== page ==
I always get excited when I know that I'll have people to share my Daring Baker challenges with. This month, I was able to share the strudel with my family when they came for my graduation! The May Daring Bakers’ challenge was hosted by Linda of make life sweeter! and Courtney of Coco Cooks. They chose Apple Strudel from the recipe book Kaffeehaus: Exquisite Desserts from the Classic Cafés of Vienna, Budapest and Prague by Rick Rodgers.
After we went to lunch on Friday, I came back to my apartment and quickly put together a little dessert strudel while some of my family ran errands. I made the dough the night before and let it sit overnight as was suggested on one of the forums. One thing that frustrated me about the dough was the stickiness of it. The instructions say to knead it for 10-15 minutes...well, I couldn't knead it at all it was so sticky. However, I didn't want to put too much flour in it, so I quit kneading. Don't think it hurt the dough.
When it came to stretching the dough, I split it into two pieces because I didn't have enough room to do it in one big piece. Surprisingly, it stretched fairly easily; though, I did have a hard time getting the dough on the edge to be thin, which resulted in thick pieces on the end. For the filling, I used what I had available...strawberries and chocolate. I simply sprinkled cinnamon on the dough after spreading some butter over it. I used oatmeal instead of bread crumbs...because I didn't have bread crumbs! Then I just put defrosted TN strawberries and chocolate chips on the dough and rolled. I think that was my favorite part...rolling!
Unfortunately, the juices from the strawberries seeped out of the strudel. I did put too much chocolate in the pastry, which my dad commented on..."Next time it needs more fruit and less chocolate" and my brother responded with, "Fruit, what fruit" (knowing full well there were strawberries in there!).
For the other half of the dough I scrambled some eggs, crisped some bacon, and tossed it all together with some cheese. The pastry for this one was a bit tough and the eggs got a little tough as well...I'm sure this is from being cooked twice. Probably would have been better to undercook the eggs a little first and then bake it.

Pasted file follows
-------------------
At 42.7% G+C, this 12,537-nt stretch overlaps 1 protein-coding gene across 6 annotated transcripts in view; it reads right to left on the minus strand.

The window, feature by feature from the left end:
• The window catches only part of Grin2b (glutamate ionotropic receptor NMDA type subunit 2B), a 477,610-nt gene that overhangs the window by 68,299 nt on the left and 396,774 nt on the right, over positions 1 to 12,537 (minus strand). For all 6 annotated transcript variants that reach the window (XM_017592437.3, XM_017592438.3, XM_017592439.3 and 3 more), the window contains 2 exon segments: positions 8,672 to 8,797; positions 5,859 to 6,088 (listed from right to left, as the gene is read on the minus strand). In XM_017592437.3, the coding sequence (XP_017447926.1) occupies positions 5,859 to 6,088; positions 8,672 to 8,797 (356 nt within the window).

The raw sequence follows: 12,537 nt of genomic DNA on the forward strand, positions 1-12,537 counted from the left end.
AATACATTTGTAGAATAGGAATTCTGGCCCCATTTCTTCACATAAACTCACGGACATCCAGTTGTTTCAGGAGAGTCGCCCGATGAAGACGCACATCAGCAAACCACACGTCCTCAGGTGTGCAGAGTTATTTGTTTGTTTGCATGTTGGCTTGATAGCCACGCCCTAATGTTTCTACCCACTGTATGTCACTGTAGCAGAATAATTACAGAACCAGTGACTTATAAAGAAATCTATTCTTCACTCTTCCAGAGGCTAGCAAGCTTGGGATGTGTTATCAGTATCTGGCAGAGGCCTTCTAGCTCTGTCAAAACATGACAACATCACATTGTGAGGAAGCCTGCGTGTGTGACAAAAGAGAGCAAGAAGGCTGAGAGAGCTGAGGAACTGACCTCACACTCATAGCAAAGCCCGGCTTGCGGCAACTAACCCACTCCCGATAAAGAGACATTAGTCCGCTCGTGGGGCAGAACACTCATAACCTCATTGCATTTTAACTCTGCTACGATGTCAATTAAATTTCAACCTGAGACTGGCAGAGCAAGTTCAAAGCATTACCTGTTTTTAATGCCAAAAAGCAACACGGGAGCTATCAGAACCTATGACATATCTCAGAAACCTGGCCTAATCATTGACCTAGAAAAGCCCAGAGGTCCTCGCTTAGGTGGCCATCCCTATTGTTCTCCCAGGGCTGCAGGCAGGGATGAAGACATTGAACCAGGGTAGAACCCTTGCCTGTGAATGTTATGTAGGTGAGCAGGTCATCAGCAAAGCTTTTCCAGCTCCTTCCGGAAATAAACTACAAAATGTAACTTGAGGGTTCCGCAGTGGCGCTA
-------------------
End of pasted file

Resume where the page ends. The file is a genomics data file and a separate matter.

Overall, both of these were very good! The dough was easy to make (surprisingly) and was fun to put together. If I made this again, I think that I would like to try a spanikopita-like filling with spinach and feta or maybe roasted veggies with feta. Yum!
Thanks for a great challenge, Linda
. Check out more results here
. Here is the recipe for the dough and the instructions on how to fill. I'm not posting the apple filling since that's not what I used.
from “Kaffeehaus – Exquisite Desserts from the Classic Cafés of Vienna, Budapest and Prague” by Rick Rodgers
1 1/3 cups (200 g) unbleached flour
1/8 teaspoon salt
7 tablespoons (105 ml) water, plus more if needed
2 tablespoons (30 ml) vegetable oil, plus additional for coating the dough
1/2 teaspoon cider vinegar
1. Combine the flour and salt in a stand-mixer fitted with the paddle attachment. Mix the water, oil and vinegar in a measuring cup. Add the water/oil mixture to the flour with the mixer on low speed. You will get a soft dough. Make sure it is not too dry, add a little more water if necessary.
Take the dough out of the mixer. Change to the dough hook. Put the dough ball back in the mixer. Let the dough knead on medium until you get a soft dough ball with a somewhat rough surface.
2. Take the dough out of the mixer and continue kneading by hand on an unfloured work surface. Knead for about 2 minutes. Pick up the dough and throw it down hard onto your working surface occasionally.
Shape the dough into a ball and transfer it to a plate. Oil the top of the dough ball lightly. Cover the ball tightly with plastic wrap. Allow to stand for 30-90 minutes (longer is better).
3. It would be best if you have a work area that you can walk around on all sides like a 36 inch (90 cm) round table or a work surface of 23 x 38 inches (60 x 100 cm). Cover your working area with table cloth, dust it with flour and rub it into the fabric. Put your dough ball in the middle and roll it out as much as you can.
Pick the dough up by holding it by an edge. This way the weight of the dough and gravity can help stretching it as it hangs. Using the back of your hands to gently stretch and pull the dough. You can use your forearms to support it.
4. The dough will become too large to hold. Put it on your work surface. Leave the thicker edge of the dough to hang over the edge of the table. Place your hands underneath the dough and stretch and pull the dough thinner using the backs of your hands. Stretch and pull the dough until it's about 2 feet (60 cm) wide and 3 feet (90 cm) long, it will be tissue-thin by this time. Cut away the thick dough around the edges with scissors. The dough is now ready to be filled.
5. Put the rack in the upper third of the oven and preheat the oven to 400°F (200°C). Line a large baking sheet with baking paper (parchment paper). Make the strudel dough as described above. Spread about 3 tablespoons (I used about 2) of melted butter over the dough using your hands (a bristle brush could tear the dough, you could use a special feather pastry brush instead of your hands). Sprinkle the buttered dough with bread crumbs. Spread the filling about 3 inches (8 cm) from the short edge of the dough in a 6-inch-(15cm)-wide strip.
4. Fold the short end of the dough onto the filling. Lift the tablecloth at the short end of the dough so that the strudel rolls onto itself. Transfer the strudel to the prepared baking sheet by lifting it. Curve it into a horseshoe to fit. Tuck the ends under the strudel.
5. Bake the strudel for about 30 minutes or until it is deep golden brown. Cool for at least 30 minutes before slicing. Use a serrated knife and serve either warm or at room temperature. It is best on the day it is baked.